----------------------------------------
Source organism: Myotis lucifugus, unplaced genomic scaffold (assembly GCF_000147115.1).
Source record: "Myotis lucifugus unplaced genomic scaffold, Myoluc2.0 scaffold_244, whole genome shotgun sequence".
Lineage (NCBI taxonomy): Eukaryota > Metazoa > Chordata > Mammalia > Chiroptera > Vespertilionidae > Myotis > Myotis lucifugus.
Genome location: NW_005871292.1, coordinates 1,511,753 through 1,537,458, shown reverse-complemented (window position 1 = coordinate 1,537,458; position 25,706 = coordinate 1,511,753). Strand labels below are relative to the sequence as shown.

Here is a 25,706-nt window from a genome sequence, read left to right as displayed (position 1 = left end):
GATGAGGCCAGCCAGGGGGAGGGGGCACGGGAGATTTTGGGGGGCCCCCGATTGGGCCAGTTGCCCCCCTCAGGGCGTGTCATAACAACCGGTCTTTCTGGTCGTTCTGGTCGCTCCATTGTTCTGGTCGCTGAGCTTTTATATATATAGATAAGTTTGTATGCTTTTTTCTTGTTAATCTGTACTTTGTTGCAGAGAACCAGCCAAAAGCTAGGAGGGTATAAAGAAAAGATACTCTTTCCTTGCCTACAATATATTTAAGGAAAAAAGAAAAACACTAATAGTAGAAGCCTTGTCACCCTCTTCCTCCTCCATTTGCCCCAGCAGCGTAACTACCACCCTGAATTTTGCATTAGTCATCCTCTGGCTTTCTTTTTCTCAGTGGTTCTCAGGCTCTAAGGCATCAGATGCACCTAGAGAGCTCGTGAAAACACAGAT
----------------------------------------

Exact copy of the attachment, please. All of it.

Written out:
Source organism: Myotis lucifugus, unplaced genomic scaffold (assembly GCF_000147115.1).
Source record: "Myotis lucifugus unplaced genomic scaffold, Myoluc2.0 scaffold_244, whole genome shotgun sequence".
Lineage (NCBI taxonomy): Eukaryota > Metazoa > Chordata > Mammalia > Chiroptera > Vespertilionidae > Myotis > Myotis lucifugus.
Genome location: NW_005871292.1, coordinates 1,511,753 through 1,537,458, shown reverse-complemented (window position 1 = coordinate 1,537,458; position 25,706 = coordinate 1,511,753). Strand labels below are relative to the sequence as shown.

Here is a 25,706-nt window from a genome sequence, read left to right as displayed (position 1 = left end):
GATGAGGCCAGCCAGGGGGAGGGGGCACGGGAGATTTTGGGGGGCCCCCGATTGGGCCAGTTGCCCCCCTCAGGGCGTGTCATAACAACCGGTCTTTCTGGTCGTTCTGGTCGCTCCATTGTTCTGGTCGCTGAGCTTTTATATATATAGATAAGTTTGTATGCTTTTTTCTTGTTAATCTGTACTTTGTTGCAGAGAACCAGCCAAAAGCTAGGAGGGTATAAAGAAAAGATACTCTTTCCTTGCCTACAATATATTTAAGGAAAAAAGAAAAACACTAATAGTAGAAGCCTTGTCACCCTCTTCCTCCTCCATTTGCCCCAGCAGCGTAACTACCACCCTGAATTTTGCATTAGTCATCCTCTGGCTTTCTTTTTCTCAGTGGTTCTCAGGCTCTAAGGCATCAGATGCACCTAGAGAGCTCGTGAAAACACAGAT